PHOENIX -- A year ago Amy Van Dyken was in a hospital bed unable to move -- the result of an ATV accident. Even though doctors initially said she suffered a severe spinal injury, she vowed to walk again. Now she is, with help from a full-body machine that moves her legs.
But the therapists keep dialing down the machine's assistance, ramping up her struggle. Van Dyken says walking is physically demanding.
"You can see I get done with walking maybe 50 feet and I'm sweating," she said. "When you walk you don't grunt like I'm grunting."
Al Biemond oversees her therapy at the Barrow Neurological Institute in Phoenix where they found rare good news: Unlike many paralyzed patients, her spine still has some connections to her lower body.
"There are nerves that are making it past the level of her injury," said Biemond.
Beimond says those nerves have given motion in her leg and has helped in her recovery.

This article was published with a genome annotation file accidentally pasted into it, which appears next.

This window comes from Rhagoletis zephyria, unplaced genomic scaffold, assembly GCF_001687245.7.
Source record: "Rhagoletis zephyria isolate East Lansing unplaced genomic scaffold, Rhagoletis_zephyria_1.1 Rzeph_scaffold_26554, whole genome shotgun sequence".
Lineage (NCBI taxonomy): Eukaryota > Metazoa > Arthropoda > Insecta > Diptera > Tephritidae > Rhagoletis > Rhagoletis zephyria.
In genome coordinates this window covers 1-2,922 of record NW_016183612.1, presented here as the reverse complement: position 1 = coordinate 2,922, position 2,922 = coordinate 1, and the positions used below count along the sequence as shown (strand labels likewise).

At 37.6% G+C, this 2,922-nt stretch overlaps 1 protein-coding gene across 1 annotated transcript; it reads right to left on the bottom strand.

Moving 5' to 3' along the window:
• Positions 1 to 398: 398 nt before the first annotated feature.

"If I'd only got one nerve that's attached, then I'm gonna take that nerve and I'm going to use it to hopefully be able to find new pathways," said Van Dyken.
There seems to be no stopping her. Van Dyken continues to go on hikes and give public speeches. She also drives a specially modified Camaro SS, where from the outside no one can tell she's paralyzed.
"It gives you your freedom back," she said.
Van Dyken took up swimming to beat asthma and went on to win six Olympic gold medals. That championship spirit is tested now as never before. She says this rehabilitation has been harder than training for the Olympics.
"I was going for the pride of my country, which is great, which is awesome, but my life is a better incentive," said Van Dyken. "I'm training for my life right now."